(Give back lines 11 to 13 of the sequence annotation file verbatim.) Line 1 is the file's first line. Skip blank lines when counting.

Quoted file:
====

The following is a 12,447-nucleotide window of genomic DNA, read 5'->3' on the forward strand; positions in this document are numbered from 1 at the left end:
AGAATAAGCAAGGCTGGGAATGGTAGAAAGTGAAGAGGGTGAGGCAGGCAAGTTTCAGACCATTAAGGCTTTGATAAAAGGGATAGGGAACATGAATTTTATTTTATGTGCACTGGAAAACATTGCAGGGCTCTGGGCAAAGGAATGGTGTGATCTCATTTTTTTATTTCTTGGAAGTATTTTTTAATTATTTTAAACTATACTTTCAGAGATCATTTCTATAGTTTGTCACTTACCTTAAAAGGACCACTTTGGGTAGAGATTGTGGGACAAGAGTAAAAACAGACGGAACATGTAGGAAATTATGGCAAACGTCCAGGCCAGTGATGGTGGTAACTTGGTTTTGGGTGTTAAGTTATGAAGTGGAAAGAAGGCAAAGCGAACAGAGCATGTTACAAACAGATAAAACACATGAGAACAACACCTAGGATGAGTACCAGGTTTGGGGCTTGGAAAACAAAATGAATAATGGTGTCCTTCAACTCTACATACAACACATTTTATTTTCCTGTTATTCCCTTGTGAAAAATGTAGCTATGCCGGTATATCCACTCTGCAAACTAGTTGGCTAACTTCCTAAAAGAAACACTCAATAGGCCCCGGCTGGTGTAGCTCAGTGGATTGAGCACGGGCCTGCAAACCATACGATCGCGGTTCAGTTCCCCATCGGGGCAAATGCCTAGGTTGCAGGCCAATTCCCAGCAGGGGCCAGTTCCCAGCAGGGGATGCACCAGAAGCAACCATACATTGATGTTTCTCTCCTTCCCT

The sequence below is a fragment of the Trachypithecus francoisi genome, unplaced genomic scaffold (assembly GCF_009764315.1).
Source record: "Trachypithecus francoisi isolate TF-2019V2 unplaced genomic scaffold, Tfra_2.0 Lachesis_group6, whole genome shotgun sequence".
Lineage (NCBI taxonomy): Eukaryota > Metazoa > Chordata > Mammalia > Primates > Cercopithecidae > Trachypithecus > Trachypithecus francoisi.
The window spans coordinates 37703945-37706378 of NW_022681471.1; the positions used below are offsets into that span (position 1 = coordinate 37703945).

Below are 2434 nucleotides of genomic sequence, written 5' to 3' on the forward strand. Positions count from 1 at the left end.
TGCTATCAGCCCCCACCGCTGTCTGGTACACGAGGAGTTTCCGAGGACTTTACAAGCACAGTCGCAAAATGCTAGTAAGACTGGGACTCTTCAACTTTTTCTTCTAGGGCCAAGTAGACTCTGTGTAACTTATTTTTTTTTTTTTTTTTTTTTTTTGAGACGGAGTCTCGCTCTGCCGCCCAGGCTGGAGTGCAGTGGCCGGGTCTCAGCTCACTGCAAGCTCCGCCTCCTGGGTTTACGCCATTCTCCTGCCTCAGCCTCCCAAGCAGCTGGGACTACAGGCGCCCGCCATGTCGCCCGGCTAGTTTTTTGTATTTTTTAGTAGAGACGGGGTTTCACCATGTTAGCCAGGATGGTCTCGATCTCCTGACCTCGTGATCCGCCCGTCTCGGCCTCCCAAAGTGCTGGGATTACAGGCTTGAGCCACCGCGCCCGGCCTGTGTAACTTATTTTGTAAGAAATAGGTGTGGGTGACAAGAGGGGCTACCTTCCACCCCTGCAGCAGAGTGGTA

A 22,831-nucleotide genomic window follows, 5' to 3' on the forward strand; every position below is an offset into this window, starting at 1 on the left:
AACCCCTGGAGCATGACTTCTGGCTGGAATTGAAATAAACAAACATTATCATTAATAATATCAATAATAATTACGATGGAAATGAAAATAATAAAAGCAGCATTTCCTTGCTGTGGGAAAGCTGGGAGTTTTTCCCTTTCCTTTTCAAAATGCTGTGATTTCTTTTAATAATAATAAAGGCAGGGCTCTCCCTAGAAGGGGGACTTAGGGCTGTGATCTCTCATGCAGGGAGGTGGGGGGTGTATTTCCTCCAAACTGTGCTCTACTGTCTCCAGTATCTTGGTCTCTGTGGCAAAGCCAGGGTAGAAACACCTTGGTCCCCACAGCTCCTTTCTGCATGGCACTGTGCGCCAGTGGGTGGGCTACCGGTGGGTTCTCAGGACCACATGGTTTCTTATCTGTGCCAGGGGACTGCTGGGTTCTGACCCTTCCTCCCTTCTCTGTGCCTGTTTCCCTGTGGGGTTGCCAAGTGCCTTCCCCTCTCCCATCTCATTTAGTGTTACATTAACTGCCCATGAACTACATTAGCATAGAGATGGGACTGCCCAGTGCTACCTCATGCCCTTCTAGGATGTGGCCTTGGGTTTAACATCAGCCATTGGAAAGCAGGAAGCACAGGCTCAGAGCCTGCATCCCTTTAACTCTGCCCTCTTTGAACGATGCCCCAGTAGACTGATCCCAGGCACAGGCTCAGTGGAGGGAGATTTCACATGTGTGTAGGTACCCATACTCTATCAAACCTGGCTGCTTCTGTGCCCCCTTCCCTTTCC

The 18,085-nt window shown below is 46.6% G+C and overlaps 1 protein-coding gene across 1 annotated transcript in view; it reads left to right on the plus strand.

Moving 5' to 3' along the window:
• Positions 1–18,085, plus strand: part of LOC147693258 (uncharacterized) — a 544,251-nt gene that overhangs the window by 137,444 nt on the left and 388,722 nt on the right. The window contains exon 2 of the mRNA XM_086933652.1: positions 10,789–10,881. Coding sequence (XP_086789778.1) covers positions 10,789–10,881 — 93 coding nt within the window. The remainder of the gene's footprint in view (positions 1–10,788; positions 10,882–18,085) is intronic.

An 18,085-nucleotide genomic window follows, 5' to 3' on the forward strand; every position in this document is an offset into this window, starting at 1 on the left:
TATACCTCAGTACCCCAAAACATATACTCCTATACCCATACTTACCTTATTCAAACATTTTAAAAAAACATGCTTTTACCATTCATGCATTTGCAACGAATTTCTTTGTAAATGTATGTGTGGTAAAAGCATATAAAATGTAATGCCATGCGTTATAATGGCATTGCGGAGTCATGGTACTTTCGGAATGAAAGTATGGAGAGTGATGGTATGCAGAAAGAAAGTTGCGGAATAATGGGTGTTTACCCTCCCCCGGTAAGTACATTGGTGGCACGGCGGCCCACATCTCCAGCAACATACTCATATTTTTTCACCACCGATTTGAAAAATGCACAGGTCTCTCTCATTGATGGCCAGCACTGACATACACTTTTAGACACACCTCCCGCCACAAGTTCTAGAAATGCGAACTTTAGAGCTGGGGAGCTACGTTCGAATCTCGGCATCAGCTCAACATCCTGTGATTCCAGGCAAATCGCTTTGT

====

The 18,085-nt window shown below is 46.6% G+C and overlaps 1 protein-coding gene across 1 annotated transcript in view; it reads left to right on the plus strand.

Moving 5' to 3' along the window:
• Positions 1–18,085, plus strand: part of LOC147693258 (uncharacterized) — a 544,251-nt gene that overhangs the window by 137,444 nt on the left and 388,722 nt on the right. The window contains exon 2 of the mRNA XM_086933652.1: positions 10,789–10,881. Coding sequence (XP_086789778.1) covers positions 10,789–10,881 — 93 coding nt within the window. The remainder of the gene's footprint in view (positions 1–10,788; positions 10,882–18,085) is intronic.